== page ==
IRAN, JOURNAL OF THE BRITISH INSTITUTE OF PERSIAN STUDIES. The British Institute of Persian Studies (BIPS) was inaugurated in December 1961 in the wake of Queen Elizabeth II’s official visit to Iran in March of that year (see GREAT BRITAIN xiv). The aim was for an Institute which would be based in Tehran and, in distinction from existing British schools and institutes in such places as Rome, Athens, Ankara, and Baghdad, which were concerned solely with the culture and archeology of the ancient civilizations there, the BIPS was to make its field of interest the whole spectrum of Iran’s archeology, history, and culture, from prehistory through ancient and Islamic Iran to modern times. Co-operation with Iranian scholars, universities, and institutes in research projects was envisaged. The first President of the Institute was Sir Max Mallowan and the first Tehran Director David Stronach, with Brian Spooner as Assistant Director. Through the generosity of such bodies as the British Academy, the Wolfson Trust, and the Iranian Oil Exploration and Producing Company, premises were acquired in Tehran. Archeological investigation, field research, and other associated activities were begun, including, with help from the Gulbenkian Foundation, the collecting together of a reference and research library in the Tehran institute building, one which has at present (2006) ca. 10,000 books and provides an amenity both for researchers visiting from outside and for indigenous Iranian scholars and students in Tehran, who find books and periodicals published in the West difficult of access.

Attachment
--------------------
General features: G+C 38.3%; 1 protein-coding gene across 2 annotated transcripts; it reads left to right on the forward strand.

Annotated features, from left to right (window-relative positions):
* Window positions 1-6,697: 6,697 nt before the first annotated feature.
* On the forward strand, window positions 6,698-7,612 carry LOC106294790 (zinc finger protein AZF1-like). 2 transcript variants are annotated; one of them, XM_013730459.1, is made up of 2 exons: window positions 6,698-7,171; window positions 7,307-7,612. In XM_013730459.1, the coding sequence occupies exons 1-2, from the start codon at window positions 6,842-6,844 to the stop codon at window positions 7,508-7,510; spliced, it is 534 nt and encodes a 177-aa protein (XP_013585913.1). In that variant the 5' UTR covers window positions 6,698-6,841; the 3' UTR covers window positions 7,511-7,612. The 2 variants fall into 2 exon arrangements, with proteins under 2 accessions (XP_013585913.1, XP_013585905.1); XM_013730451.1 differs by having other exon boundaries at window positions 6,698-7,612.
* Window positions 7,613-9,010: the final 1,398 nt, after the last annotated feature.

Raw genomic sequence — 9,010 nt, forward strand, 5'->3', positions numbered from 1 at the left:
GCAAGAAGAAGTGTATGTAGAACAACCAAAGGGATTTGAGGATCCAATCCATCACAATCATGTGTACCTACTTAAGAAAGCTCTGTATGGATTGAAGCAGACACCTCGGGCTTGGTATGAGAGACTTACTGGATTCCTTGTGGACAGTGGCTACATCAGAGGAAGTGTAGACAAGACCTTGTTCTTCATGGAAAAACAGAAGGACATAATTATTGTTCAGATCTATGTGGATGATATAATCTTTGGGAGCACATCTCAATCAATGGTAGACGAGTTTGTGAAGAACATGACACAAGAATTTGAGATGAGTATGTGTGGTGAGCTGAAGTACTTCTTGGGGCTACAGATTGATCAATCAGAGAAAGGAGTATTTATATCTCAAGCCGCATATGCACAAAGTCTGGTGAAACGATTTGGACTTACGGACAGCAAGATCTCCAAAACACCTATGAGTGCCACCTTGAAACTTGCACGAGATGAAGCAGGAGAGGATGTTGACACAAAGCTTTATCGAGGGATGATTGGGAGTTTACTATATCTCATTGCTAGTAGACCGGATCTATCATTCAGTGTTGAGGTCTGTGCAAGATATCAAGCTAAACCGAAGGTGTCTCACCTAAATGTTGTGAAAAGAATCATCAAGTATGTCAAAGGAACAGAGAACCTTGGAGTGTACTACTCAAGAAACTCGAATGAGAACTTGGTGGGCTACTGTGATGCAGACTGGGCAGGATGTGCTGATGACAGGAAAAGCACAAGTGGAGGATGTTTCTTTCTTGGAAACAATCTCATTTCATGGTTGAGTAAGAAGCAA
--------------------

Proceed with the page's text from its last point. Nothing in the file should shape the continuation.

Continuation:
The constituting of the Institute envisaged an annual journal, and the first volume of IRAN appeared in 1963 under the editorship of Laurence Lockhart. In 1967 Georgina Herrmann, of the Institute of Archaeology, University of London, became Editor, joined in 1968 by C. Edmund Bosworth, of Manchester University, as Co-Editor, and an informal division of spheres of interest was made: Herrmann (and, from 1983 to 2005, her successor Vesta Sarkhosh Curtis, of the British Museum) has been responsible for archeological material and that pertaining to Iran from Achaemenid times up to the Islamic conquest, whilst Bosworth has been responsible for material on the history and culture of Islamic Iran and Iran in modern times. The aim has always been to maintain a rough balance between the two spheres, aiming at the production of a journal of rigorous academic standard which will have items of interest for those interested in the whole spectrum of Iranian life and achievements. It is also worthy of note that the “Persian Studies” of the Journal’s title has from the outset been very widely interpreted. Within the archeological and early Iranian spheres, coverage has ranged far beyond the political boundaries of present-day Iran into regions where Iranian culture and/or political control extended in the past: into Mesopotamia, eastern Anatolia, the Caucasus, and (notably in the case of Merv) Central Asia. In Islamic times, Persian language and its attendant culture spread far outside Iran, into the Caucasus region, over a large sector of the Middle East, into Central Asia and into much of the Indo-Pakistan subcontinent, so that articles have figured on aspects of Persian culture such as literature, art, and architecture, and on Persian religious influences in Central Asia, Afghanistan, and Muslim India.